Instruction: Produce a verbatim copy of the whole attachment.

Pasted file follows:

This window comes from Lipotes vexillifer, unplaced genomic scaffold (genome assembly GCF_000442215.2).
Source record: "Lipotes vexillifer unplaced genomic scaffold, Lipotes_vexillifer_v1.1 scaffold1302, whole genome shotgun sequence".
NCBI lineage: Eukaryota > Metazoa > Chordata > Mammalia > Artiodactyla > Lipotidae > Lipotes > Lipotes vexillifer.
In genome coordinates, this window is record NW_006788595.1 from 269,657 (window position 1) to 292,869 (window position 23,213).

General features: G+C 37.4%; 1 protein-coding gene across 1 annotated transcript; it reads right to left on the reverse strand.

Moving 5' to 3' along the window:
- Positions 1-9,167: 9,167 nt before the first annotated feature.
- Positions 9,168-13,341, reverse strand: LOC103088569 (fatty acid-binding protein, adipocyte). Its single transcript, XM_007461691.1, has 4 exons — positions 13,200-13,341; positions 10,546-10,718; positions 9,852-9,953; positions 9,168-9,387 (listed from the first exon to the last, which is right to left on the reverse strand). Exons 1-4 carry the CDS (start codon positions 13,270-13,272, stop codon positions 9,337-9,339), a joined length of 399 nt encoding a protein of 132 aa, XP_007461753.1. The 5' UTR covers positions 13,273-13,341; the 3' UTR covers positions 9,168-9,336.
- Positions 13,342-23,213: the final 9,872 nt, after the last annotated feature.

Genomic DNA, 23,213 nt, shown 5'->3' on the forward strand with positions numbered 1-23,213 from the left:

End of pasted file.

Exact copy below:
This window comes from Lipotes vexillifer, unplaced genomic scaffold (genome assembly GCF_000442215.2).
Source record: "Lipotes vexillifer unplaced genomic scaffold, Lipotes_vexillifer_v1.1 scaffold1302, whole genome shotgun sequence".
NCBI lineage: Eukaryota > Metazoa > Chordata > Mammalia > Artiodactyla > Lipotidae > Lipotes > Lipotes vexillifer.
In genome coordinates, this window is record NW_006788595.1 from 269,657 (window position 1) to 292,869 (window position 23,213).

General features: G+C 37.4%; 1 protein-coding gene across 1 annotated transcript; it reads right to left on the reverse strand.

Moving 5' to 3' along the window:
- Positions 1-9,167: 9,167 nt before the first annotated feature.
- Positions 9,168-13,341, reverse strand: LOC103088569 (fatty acid-binding protein, adipocyte). Its single transcript, XM_007461691.1, has 4 exons — positions 13,200-13,341; positions 10,546-10,718; positions 9,852-9,953; positions 9,168-9,387 (listed from the first exon to the last, which is right to left on the reverse strand). Exons 1-4 carry the CDS (start codon positions 13,270-13,272, stop codon positions 9,337-9,339), a joined length of 399 nt encoding a protein of 132 aa, XP_007461753.1. The 5' UTR covers positions 13,273-13,341; the 3' UTR covers positions 9,168-9,336.
- Positions 13,342-23,213: the final 9,872 nt, after the last annotated feature.

Genomic DNA, 23,213 nt, shown 5'->3' on the forward strand with positions numbered 1-23,213 from the left: